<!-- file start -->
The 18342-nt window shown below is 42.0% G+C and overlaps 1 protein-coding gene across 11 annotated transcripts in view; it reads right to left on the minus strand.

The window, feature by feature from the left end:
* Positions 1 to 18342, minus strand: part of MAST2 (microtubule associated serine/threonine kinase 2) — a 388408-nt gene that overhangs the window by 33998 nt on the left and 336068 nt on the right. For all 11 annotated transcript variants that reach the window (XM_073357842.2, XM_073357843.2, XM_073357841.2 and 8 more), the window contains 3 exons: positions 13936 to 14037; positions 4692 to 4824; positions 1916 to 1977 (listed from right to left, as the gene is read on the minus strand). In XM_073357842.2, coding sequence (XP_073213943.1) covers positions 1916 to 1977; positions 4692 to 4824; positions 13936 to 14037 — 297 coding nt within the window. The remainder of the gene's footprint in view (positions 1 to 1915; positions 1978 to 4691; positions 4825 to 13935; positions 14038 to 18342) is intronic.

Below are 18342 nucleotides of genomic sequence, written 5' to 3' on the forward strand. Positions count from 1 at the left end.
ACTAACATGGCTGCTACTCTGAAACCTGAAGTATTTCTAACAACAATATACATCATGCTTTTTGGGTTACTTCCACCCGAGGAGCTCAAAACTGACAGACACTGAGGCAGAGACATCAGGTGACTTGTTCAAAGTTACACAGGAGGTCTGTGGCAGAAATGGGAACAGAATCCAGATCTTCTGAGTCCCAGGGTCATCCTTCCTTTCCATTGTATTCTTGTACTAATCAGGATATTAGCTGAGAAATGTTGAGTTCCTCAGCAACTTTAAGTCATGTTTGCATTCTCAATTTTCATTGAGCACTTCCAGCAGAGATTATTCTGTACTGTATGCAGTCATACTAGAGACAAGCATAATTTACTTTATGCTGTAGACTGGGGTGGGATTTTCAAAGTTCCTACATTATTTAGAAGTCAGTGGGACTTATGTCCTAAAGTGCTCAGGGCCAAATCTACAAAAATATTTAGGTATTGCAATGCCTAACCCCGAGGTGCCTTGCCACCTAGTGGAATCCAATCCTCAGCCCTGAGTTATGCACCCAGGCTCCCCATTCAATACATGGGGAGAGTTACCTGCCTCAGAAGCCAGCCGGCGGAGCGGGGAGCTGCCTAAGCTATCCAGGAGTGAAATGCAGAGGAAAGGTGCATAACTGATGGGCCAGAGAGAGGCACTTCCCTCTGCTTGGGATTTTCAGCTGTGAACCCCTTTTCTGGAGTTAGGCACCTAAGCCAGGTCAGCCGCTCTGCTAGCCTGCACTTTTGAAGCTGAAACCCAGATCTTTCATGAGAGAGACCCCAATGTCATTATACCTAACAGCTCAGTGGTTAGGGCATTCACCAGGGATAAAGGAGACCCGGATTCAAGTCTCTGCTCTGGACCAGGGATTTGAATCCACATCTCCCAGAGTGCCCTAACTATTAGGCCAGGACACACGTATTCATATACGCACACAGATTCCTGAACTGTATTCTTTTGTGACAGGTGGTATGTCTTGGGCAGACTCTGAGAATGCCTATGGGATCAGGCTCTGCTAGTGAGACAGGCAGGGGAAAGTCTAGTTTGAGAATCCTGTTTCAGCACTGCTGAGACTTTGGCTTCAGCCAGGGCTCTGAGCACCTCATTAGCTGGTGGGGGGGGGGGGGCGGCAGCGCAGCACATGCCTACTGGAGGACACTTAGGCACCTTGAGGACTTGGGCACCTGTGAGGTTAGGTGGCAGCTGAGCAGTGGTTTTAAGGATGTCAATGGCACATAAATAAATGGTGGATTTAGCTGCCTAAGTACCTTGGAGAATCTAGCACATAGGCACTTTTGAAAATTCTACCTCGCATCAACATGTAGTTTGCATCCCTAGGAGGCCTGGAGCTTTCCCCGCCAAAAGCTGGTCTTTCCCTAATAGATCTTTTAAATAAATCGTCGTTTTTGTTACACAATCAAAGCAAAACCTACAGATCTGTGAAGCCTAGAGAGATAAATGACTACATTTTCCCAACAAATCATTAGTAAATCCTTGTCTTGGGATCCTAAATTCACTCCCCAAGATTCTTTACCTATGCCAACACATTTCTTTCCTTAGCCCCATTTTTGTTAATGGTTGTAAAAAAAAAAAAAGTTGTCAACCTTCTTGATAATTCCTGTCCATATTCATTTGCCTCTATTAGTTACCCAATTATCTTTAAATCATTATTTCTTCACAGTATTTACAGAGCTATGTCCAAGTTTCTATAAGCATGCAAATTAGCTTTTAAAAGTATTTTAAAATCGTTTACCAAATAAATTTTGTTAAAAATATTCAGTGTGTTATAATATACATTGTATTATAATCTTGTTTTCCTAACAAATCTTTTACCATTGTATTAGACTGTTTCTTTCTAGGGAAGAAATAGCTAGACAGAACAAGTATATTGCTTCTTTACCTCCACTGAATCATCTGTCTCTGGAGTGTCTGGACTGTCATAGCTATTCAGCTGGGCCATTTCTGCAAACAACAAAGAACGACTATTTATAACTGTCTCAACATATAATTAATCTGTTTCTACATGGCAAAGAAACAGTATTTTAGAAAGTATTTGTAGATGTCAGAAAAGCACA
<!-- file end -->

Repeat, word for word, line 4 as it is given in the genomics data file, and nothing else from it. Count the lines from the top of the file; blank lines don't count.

Below are 18342 nucleotides of genomic sequence, written 5' to 3' on the forward strand. Positions count from 1 at the left end.